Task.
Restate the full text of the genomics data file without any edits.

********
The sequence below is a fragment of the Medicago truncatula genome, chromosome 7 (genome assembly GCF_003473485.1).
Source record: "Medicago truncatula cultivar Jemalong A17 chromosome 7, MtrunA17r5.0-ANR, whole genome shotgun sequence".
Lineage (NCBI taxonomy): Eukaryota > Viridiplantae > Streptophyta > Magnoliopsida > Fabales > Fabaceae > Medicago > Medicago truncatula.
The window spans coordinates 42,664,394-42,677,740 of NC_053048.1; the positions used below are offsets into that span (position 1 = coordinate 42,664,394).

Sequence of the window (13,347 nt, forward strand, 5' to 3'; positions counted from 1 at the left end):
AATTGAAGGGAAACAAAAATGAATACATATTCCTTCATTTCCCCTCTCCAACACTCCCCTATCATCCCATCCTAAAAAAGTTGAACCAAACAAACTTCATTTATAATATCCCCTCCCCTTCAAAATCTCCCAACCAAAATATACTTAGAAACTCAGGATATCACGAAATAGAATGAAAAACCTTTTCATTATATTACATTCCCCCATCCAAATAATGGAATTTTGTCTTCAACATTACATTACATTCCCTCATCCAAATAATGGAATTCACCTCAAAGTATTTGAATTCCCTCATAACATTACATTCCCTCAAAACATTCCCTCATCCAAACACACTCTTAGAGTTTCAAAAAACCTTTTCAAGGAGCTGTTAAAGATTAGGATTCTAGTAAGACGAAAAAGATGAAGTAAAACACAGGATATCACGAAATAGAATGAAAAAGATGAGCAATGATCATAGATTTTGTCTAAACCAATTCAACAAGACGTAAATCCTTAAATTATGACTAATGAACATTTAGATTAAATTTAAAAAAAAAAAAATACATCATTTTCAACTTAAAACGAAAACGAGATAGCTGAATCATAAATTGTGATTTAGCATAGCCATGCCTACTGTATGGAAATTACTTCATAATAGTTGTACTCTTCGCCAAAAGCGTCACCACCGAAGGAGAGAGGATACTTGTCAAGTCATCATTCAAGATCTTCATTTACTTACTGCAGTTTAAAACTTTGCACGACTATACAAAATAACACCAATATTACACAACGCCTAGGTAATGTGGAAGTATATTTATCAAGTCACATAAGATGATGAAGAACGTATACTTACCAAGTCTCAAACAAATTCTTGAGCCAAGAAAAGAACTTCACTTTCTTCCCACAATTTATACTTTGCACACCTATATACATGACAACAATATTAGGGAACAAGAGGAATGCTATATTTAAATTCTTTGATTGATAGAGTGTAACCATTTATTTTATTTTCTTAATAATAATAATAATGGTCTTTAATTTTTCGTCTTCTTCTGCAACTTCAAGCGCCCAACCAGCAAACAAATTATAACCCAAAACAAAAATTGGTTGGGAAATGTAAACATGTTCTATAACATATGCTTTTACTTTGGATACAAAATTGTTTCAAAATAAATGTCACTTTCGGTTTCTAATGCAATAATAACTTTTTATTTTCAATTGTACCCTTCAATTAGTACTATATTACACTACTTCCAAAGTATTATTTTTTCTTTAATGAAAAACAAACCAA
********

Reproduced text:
The sequence below is a fragment of the Medicago truncatula genome, chromosome 7 (genome assembly GCF_003473485.1).
Source record: "Medicago truncatula cultivar Jemalong A17 chromosome 7, MtrunA17r5.0-ANR, whole genome shotgun sequence".
Lineage (NCBI taxonomy): Eukaryota > Viridiplantae > Streptophyta > Magnoliopsida > Fabales > Fabaceae > Medicago > Medicago truncatula.
The window spans coordinates 42,664,394-42,677,740 of NC_053048.1; the positions used below are offsets into that span (position 1 = coordinate 42,664,394).

Sequence of the window (13,347 nt, forward strand, 5' to 3'; positions counted from 1 at the left end):
AATTGAAGGGAAACAAAAATGAATACATATTCCTTCATTTCCCCTCTCCAACACTCCCCTATCATCCCATCCTAAAAAAGTTGAACCAAACAAACTTCATTTATAATATCCCCTCCCCTTCAAAATCTCCCAACCAAAATATACTTAGAAACTCAGGATATCACGAAATAGAATGAAAAACCTTTTCATTATATTACATTCCCCCATCCAAATAATGGAATTTTGTCTTCAACATTACATTACATTCCCTCATCCAAATAATGGAATTCACCTCAAAGTATTTGAATTCCCTCATAACATTACATTCCCTCAAAACATTCCCTCATCCAAACACACTCTTAGAGTTTCAAAAAACCTTTTCAAGGAGCTGTTAAAGATTAGGATTCTAGTAAGACGAAAAAGATGAAGTAAAACACAGGATATCACGAAATAGAATGAAAAAGATGAGCAATGATCATAGATTTTGTCTAAACCAATTCAACAAGACGTAAATCCTTAAATTATGACTAATGAACATTTAGATTAAATTTAAAAAAAAAAAAATACATCATTTTCAACTTAAAACGAAAACGAGATAGCTGAATCATAAATTGTGATTTAGCATAGCCATGCCTACTGTATGGAAATTACTTCATAATAGTTGTACTCTTCGCCAAAAGCGTCACCACCGAAGGAGAGAGGATACTTGTCAAGTCATCATTCAAGATCTTCATTTACTTACTGCAGTTTAAAACTTTGCACGACTATACAAAATAACACCAATATTACACAACGCCTAGGTAATGTGGAAGTATATTTATCAAGTCACATAAGATGATGAAGAACGTATACTTACCAAGTCTCAAACAAATTCTTGAGCCAAGAAAAGAACTTCACTTTCTTCCCACAATTTATACTTTGCACACCTATATACATGACAACAATATTAGGGAACAAGAGGAATGCTATATTTAAATTCTTTGATTGATAGAGTGTAACCATTTATTTTATTTTCTTAATAATAATAATAATGGTCTTTAATTTTTCGTCTTCTTCTGCAACTTCAAGCGCCCAACCAGCAAACAAATTATAACCCAAAACAAAAATTGGTTGGGAAATGTAAACATGTTCTATAACATATGCTTTTACTTTGGATACAAAATTGTTTCAAAATAAATGTCACTTTCGGTTTCTAATGCAATAATAACTTTTTATTTTCAATTGTACCCTTCAATTAGTACTATATTACACTACTTCCAAAGTATTATTTTTTCTTTAATGAAAAACAAACCAA